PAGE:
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FDA Food Safety Modernization Act (FSMA) requires importers to verify that the food they are importing into the United States has been produced in a manner that meets applicable U.S. food safety standards.

Unless exempt, all importers of human and animal food must develop, maintain, and follow an FSVP for each food and foreign supplier.

The FSVP Importer may or not be the same entity that serves as the “Importer of Record” for purposes of U.S. Customs and Border Protection requirements

In most cases, the FSVP Importer is the

  •  U.S. Owner or Consignee of an article of food that is being offered for import into the United States
  •  U.S. Agent or representative of the foreign owner or consignee at the time of entry

Because of the travel restrictions, social distancing, and other advisories associated with the COVID-19 outbreak, the FDA has determined that most routine onsite inspections are temporarily impractical to conduct at this time. Therefore, the Agency will shift to temporarily conducting FSVP inspections remotely, electronically or by other prompt means, until further notice.




When food is offered for entry into the U.S., the Customs and Border Patrol (CBP) Automated Commercial Environment (ACE) system will require the filer to enter at least one additional code as part of the required data elements.

FSVP Importers should use the entity role code “FSV,” indicating the entry is subject to the FSVP regulation. This will then prompt the ACE system to ask for the importer’s name, email address, and unique facility identifier (UFI) or DUNS Number.


Under modified requirements, importers do not have to conduct hazard analyses or evaluate the food and foreign supplier.

For the modified requirements to apply, the importer will need to annually document its “very small importer” status or obtain assurance that its foreign supplier meets the criteria as “small” foreign supplier.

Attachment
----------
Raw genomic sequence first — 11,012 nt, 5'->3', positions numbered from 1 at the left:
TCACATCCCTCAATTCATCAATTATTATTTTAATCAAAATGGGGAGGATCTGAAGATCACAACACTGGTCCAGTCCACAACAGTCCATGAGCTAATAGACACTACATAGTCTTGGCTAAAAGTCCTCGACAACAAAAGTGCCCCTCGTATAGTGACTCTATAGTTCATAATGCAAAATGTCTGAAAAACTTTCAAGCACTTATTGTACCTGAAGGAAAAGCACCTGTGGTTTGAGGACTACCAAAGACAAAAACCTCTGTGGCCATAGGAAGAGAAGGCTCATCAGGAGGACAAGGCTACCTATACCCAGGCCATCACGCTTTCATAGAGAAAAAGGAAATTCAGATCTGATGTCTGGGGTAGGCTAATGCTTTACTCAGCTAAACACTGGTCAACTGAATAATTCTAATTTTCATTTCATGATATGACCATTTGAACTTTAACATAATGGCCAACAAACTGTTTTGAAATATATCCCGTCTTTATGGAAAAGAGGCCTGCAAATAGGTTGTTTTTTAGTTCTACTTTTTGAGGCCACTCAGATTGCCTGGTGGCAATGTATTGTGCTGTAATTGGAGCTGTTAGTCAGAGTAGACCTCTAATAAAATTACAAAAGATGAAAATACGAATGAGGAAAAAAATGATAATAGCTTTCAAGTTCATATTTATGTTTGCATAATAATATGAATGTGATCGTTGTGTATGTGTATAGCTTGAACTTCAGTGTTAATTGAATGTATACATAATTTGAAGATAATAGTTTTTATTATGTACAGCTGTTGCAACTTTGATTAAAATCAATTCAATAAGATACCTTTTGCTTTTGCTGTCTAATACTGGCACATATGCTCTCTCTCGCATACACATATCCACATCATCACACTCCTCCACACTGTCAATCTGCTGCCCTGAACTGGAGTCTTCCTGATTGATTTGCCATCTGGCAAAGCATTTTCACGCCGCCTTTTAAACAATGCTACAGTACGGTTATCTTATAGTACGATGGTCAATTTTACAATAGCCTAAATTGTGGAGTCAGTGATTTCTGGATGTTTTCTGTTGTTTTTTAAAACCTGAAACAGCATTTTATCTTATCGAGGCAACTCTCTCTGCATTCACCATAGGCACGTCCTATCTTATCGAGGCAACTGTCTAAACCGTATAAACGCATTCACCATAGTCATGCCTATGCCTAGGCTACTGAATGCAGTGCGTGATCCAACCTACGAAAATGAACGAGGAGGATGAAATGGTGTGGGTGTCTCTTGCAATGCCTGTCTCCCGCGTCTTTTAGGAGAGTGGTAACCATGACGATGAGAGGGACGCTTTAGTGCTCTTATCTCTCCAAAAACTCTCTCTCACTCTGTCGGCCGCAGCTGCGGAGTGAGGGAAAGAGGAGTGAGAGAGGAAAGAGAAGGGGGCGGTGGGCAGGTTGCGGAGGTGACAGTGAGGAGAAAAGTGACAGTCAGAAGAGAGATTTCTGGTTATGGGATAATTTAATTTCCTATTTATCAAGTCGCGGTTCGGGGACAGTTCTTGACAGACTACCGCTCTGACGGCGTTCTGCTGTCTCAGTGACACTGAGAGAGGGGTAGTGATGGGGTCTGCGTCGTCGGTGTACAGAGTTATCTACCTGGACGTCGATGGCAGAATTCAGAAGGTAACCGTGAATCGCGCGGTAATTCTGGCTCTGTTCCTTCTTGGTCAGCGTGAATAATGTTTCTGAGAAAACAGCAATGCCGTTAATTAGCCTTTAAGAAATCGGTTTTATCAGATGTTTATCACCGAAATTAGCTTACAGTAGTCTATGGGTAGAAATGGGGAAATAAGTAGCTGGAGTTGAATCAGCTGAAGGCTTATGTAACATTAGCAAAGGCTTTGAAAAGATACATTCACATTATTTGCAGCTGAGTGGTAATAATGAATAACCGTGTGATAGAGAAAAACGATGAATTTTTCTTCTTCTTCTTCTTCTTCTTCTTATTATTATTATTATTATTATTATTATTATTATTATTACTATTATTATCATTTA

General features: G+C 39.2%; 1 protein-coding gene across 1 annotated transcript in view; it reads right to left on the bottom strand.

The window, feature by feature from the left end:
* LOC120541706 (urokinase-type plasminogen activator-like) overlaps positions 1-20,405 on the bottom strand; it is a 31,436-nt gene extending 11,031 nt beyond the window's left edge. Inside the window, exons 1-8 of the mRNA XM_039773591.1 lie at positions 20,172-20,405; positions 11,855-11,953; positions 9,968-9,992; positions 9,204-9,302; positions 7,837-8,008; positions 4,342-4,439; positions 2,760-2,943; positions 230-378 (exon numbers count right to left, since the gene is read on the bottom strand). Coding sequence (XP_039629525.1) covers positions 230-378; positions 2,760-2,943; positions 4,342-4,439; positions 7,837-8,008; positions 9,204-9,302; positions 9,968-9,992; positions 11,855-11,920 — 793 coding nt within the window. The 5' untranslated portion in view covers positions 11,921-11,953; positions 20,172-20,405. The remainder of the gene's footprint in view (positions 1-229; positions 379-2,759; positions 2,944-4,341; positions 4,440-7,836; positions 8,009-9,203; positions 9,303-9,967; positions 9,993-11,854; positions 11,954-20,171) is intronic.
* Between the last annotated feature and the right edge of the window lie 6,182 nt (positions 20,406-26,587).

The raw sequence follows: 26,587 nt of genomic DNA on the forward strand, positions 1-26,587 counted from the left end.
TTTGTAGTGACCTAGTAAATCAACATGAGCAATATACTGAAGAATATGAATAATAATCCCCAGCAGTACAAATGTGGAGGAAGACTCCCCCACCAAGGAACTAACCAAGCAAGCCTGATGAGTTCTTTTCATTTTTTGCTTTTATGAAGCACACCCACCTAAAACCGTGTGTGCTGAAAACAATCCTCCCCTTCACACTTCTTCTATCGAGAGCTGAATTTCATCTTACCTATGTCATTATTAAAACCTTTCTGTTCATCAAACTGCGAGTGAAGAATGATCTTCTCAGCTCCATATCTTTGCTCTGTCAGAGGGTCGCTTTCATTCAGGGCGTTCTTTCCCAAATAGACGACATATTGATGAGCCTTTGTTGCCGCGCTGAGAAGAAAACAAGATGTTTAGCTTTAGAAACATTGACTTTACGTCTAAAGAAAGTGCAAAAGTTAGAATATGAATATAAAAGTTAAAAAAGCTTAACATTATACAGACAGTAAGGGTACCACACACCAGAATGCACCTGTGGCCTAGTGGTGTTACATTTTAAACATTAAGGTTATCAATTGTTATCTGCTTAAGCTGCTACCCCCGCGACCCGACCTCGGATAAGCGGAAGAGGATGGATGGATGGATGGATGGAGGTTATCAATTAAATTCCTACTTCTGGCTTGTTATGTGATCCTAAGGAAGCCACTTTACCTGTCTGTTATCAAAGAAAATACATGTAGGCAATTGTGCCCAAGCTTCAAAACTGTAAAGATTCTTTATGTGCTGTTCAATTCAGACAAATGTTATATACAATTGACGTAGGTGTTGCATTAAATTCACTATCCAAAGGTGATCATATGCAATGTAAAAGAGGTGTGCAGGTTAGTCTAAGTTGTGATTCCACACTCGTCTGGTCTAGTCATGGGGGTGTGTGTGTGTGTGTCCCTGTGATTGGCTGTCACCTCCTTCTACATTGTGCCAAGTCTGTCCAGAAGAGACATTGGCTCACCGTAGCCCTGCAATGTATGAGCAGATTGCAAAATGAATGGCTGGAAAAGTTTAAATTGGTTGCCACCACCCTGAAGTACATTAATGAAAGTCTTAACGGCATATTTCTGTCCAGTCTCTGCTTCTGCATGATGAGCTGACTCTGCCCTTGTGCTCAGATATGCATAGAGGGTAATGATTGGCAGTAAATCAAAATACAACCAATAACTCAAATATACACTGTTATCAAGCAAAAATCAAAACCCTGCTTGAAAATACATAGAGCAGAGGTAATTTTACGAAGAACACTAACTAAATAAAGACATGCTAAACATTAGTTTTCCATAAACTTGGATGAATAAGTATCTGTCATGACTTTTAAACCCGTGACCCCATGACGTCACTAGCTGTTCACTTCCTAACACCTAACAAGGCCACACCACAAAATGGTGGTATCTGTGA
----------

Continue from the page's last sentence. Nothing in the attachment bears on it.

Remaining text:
Importers of dietary supplements and dietary supplement components, as well as importers of certain food from foreign suppliers in countries whose food safety systems FDA has officially recognized as comparable or equivalent, can take advantage of the modified requirements.

The written assurance must include either

  • A brief description of the preventive controls that the supplier is implementing to control the applicable hazard in the food
  • A statement that the supplier is in compliance with State, local, county, tribal, or other applicable non-Federal food safety law, including relevant laws and regulations of foreign countries

FSVP does not apply to these foods:

  • Fish and fishery products, or certain ingredients for use in fish and fishery products
  • Juice, or certain ingredients for use in juice products
  • Food for research or evaluation
  • Certain alcoholic beverages, or certain ingredients for use in alcoholic beverages
  • Certain meat, poultry, and egg products regulated by USDA
  • Food imported for personal consumption
  • Food that is transshipped
  • Food that is imported for processing and export
  • U.S. food that is exported and returned without further manufacturing/processing in a foreign country

Very Small Importers would not have to conduct hazard analyses and would be able to verify their foreign suppliers by obtaining written assurances of compliance.

Remember that, unlike traditional facility inspections, FSVP inspections are based on the review of records submitted electronically, rather than observations of food production or products at a warehouse.

Therefore, we expect you to provide all related documentation, upon request.